Leo is my dog. He’s an almost three year old, medium golden doodle. Before him, I was not a dog lover, which probably stemmed from a subconscious memory of a serious dog attack when I was 18 months old, or that cats are just more my vibe. But when my husband was in a car accident in December 2012 and laid up for a while, he smooth talked me into getting a puppy whom he claimed would grow to be about 15 pounds, snuggle on the couch, and whom he would train while he was at home recovering. I’m convinced those were the pain killers talking. The actual picture is a bit different. Leo is now full grown at 40 pounds. For a good year, there was less snuggling and more pillow chewing. And he still isn’t fully trained. But this is not a rant, just a little back story.
This series of posts on the “Lessons of Leo” are about what Leo has taught me and the often hidden blessings he has brought to my life. Oh, how the lessons are many. I think I started to look for these lessons as a way to make my experience with Leo more positive. There have been many tears shed on my part over the trials of puppyhood. This particular lesson is about leash training Leo, which by the way is about 80 percent complete, and how I realized the similarities of leash training to training the mind to stay in the present moment, which for me is about 10 percent complete.
When walking Leo, the command I use when he pulls ahead on the leash is “right here”. The command I use when he lags behind, often to sniff something gross, is “come on”. Both are accompanied by a gentle tug on the leash and a praise of the positive once he comes back in line (which is another whole lesson in itself). I love our walks. I get to move my body, breathe fresh air, notice nature and have a little time to myself. He seems pretty happy too.
One day as we’re walking and my mind is wandering around in the past and future, I notice how I’m constantly being snapped back into the present moment as I say these commands to Leo. (Like I said, he’s not totally trained.) It’s then I realize how similar walking Leo is to meditating, or rather, training the mind to rest in the present moment. When meditating, we really get a chance to look at our thoughts and notice when they are pulling ahead to a future scenario or toiling around with a past memory. Once we notice these wanderings, there are a variety of ways we can gently tug ourselves back into “right here”.
We can use our greatest tool, the breath, to bring us back to center. We can gently say “thinking”, or any mantra, when we notice a thought has taken over. The “command” is yours to choose. Like with Leo, I could use any word to correct him. It makes no difference to him. What matters is the consistency, the repetition. The practice is in showing up and noticing, over and over and over. And we meditate or “practice” to be able to notice our thoughts and be in the present moment, every moment of the day. I believe it was Thich Nhat Hanh who said, “I don’t mediate for the 30 minutes on the cushion. I meditate for the other 23.5 hours of the day.”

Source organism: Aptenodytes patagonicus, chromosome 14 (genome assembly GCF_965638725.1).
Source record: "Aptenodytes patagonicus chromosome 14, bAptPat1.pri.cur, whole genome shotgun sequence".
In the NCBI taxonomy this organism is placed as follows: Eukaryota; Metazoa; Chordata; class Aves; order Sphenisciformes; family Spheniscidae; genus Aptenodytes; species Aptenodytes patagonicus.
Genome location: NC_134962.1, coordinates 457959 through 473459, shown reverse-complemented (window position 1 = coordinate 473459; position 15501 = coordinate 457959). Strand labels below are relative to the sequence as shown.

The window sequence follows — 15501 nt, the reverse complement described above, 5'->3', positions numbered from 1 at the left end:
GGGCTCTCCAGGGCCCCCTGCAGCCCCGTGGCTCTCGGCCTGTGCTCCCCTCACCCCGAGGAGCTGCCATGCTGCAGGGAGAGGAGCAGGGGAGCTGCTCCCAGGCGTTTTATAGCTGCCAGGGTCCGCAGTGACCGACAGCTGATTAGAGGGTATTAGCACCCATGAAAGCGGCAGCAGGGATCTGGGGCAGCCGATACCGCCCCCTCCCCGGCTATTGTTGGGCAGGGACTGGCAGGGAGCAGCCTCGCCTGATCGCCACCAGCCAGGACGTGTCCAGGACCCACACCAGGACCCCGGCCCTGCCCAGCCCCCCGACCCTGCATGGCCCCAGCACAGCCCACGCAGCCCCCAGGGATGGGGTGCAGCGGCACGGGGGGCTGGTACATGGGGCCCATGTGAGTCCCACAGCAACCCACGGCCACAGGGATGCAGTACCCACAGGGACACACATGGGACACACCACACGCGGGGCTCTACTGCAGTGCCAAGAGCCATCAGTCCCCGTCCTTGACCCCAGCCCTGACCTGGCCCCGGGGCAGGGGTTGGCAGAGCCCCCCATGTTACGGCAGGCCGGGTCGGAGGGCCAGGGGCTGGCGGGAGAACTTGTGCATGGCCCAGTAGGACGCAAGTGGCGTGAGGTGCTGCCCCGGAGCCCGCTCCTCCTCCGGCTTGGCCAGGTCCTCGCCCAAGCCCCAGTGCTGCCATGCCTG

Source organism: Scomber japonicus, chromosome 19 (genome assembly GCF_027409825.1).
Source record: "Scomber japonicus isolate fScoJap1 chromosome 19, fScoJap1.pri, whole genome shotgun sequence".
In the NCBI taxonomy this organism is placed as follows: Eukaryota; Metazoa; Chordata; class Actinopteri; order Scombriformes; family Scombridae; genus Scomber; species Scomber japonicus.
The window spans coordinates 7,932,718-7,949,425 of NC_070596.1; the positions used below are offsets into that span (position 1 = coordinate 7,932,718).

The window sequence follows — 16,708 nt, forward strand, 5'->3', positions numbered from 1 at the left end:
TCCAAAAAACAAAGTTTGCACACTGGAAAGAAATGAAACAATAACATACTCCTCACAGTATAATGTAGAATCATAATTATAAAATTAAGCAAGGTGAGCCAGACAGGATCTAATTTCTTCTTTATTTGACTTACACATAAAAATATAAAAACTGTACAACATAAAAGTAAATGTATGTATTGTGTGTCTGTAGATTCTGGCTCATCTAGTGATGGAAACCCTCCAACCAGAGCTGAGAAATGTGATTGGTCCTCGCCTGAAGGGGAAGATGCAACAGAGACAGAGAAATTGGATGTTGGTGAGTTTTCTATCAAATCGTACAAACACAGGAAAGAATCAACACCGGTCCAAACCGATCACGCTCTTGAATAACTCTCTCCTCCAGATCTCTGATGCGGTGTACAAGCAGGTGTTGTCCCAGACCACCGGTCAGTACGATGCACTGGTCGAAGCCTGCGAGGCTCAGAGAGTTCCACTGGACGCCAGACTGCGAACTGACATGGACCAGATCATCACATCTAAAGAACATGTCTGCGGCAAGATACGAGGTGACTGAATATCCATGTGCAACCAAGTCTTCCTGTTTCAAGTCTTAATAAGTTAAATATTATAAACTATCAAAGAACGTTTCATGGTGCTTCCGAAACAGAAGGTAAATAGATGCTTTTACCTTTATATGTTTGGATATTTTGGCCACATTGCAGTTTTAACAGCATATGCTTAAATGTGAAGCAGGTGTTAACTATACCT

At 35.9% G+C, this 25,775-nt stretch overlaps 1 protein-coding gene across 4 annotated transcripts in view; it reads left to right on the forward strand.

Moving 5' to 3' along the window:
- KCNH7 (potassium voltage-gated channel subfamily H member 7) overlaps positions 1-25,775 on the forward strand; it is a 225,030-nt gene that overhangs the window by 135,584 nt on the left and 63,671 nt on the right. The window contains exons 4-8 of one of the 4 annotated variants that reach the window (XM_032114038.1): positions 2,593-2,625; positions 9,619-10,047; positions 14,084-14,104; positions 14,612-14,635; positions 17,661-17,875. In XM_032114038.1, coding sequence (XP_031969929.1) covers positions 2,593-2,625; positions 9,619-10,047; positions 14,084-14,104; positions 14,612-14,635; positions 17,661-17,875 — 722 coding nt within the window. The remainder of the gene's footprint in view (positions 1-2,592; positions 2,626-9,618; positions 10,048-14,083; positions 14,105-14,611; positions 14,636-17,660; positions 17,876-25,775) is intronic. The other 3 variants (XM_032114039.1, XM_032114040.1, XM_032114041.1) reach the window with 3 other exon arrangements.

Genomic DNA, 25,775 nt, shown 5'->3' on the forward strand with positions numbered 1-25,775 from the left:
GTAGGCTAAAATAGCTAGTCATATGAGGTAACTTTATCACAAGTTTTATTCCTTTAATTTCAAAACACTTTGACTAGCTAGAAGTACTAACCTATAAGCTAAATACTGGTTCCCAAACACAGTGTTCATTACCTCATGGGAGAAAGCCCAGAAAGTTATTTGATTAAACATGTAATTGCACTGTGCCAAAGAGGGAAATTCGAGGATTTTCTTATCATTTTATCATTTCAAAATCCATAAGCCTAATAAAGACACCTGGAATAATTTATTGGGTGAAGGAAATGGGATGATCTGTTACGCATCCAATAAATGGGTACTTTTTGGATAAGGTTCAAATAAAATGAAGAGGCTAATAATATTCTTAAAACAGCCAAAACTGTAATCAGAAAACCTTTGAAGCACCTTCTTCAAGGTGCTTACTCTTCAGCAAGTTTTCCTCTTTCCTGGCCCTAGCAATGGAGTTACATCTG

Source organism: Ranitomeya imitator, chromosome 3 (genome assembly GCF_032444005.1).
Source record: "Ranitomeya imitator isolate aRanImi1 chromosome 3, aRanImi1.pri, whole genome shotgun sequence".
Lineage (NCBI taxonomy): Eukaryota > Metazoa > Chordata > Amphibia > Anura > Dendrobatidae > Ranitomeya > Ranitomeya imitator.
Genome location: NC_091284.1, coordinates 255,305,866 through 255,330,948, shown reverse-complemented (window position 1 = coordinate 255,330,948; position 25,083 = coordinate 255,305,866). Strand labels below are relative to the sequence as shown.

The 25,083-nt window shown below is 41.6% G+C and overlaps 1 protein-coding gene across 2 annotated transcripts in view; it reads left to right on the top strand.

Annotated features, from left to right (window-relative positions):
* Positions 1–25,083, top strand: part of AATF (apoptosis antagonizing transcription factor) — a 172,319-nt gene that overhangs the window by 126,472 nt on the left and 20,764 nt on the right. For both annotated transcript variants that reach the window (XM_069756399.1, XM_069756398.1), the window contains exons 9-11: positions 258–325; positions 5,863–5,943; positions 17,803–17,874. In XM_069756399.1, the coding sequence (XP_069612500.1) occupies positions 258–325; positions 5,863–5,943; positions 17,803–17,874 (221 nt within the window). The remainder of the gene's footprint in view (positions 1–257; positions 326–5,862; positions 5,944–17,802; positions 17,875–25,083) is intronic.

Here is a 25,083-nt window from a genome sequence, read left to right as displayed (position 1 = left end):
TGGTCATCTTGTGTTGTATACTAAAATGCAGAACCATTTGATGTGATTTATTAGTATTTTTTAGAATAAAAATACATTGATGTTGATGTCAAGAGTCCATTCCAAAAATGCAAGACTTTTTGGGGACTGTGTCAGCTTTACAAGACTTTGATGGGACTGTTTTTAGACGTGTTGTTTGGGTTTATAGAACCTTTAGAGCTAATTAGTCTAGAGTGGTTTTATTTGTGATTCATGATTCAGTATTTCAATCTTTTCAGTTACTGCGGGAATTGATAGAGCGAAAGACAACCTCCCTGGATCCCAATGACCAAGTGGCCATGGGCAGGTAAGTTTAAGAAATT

Leo and I have walked almost daily for nearly three years. I know he knows how to walk next to me. I’ve seen him do it well many times. But he’s still so easily distracted by blowing leaves and poop smells. Same with us. We know what to do to stay present, but when sitting on that cushion we will cling to the first thought that distracts us from any uncomfortable silence or emotions that rise to the surface. Same as off the cushion. And that’s ok. Even though Leo is still easily distracted, I’m not giving up on him. We’re still going on walks. I’m still going to sit for meditation. I’m not giving up on myself, because you know what, someday we’ll both “get it” and walking/present moment awareness will be effortless.
Some days our walks are better than others if you want to judge a “good” or “bad” walk on how well he listens. I’ve noticed the judgment really only has to do with my state of mind. My energy that day. Depending on my mood, I can be gentle, easy and patient with Leo. Other times, I’m a bit more annoyed and perhaps a little harsher than I need to be. It’s the same way with how we treat ourselves when sitting for meditation. Each day is different. Sometimes we’re more agitated and harsher with ourselves when we notice our mind has pulled us on a tangent. Yanking ourselves back with a stern “come on”. Other days it’s effortless to let the thoughts float away and come peacefully back to our center. Your mood doesn’t matter. The practice is in the noticing and using your tools to come back to your center as gently as you can in the moment. Don’t give up on yourself. Just keep showing up. I’ll be right here with you.